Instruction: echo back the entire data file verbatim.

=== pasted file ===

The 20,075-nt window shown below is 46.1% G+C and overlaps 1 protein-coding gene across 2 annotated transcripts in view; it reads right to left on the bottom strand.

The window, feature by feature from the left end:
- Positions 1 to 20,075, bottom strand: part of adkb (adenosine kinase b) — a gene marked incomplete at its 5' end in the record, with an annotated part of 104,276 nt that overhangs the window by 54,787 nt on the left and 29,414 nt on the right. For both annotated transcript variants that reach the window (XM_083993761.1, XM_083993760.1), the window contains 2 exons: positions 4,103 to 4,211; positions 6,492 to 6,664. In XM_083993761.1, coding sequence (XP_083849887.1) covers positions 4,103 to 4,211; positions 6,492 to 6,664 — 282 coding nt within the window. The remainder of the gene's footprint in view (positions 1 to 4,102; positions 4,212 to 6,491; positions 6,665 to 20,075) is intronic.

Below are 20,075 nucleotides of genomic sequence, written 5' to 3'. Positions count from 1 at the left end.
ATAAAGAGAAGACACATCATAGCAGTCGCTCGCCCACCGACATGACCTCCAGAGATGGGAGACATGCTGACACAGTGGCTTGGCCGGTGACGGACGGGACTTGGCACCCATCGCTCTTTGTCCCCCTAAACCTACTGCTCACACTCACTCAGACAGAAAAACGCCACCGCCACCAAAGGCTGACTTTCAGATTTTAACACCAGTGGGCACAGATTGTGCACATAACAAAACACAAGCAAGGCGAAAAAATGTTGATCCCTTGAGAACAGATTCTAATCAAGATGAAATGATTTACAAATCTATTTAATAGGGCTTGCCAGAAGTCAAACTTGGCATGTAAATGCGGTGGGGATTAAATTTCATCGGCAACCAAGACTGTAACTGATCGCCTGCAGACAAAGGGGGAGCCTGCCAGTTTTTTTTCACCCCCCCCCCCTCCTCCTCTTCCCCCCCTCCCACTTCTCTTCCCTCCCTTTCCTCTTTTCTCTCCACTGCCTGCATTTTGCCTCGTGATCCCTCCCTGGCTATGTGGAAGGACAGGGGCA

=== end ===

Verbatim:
The 20,075-nt window shown below is 46.1% G+C and overlaps 1 protein-coding gene across 2 annotated transcripts in view; it reads right to left on the bottom strand.

The window, feature by feature from the left end:
- Positions 1 to 20,075, bottom strand: part of adkb (adenosine kinase b) — a gene marked incomplete at its 5' end in the record, with an annotated part of 104,276 nt that overhangs the window by 54,787 nt on the left and 29,414 nt on the right. For both annotated transcript variants that reach the window (XM_083993761.1, XM_083993760.1), the window contains 2 exons: positions 4,103 to 4,211; positions 6,492 to 6,664. In XM_083993761.1, coding sequence (XP_083849887.1) covers positions 4,103 to 4,211; positions 6,492 to 6,664 — 282 coding nt within the window. The remainder of the gene's footprint in view (positions 1 to 4,102; positions 4,212 to 6,491; positions 6,665 to 20,075) is intronic.

Below are 20,075 nucleotides of genomic sequence, written 5' to 3'. Positions count from 1 at the left end.
ATAAAGAGAAGACACATCATAGCAGTCGCTCGCCCACCGACATGACCTCCAGAGATGGGAGACATGCTGACACAGTGGCTTGGCCGGTGACGGACGGGACTTGGCACCCATCGCTCTTTGTCCCCCTAAACCTACTGCTCACACTCACTCAGACAGAAAAACGCCACCGCCACCAAAGGCTGACTTTCAGATTTTAACACCAGTGGGCACAGATTGTGCACATAACAAAACACAAGCAAGGCGAAAAAATGTTGATCCCTTGAGAACAGATTCTAATCAAGATGAAATGATTTACAAATCTATTTAATAGGGCTTGCCAGAAGTCAAACTTGGCATGTAAATGCGGTGGGGATTAAATTTCATCGGCAACCAAGACTGTAACTGATCGCCTGCAGACAAAGGGGGAGCCTGCCAGTTTTTTTTCACCCCCCCCCCCTCCTCCTCTTCCCCCCCTCCCACTTCTCTTCCCTCCCTTTCCTCTTTTCTCTCCACTGCCTGCATTTTGCCTCGTGATCCCTCCCTGGCTATGTGGAAGGACAGGGGCA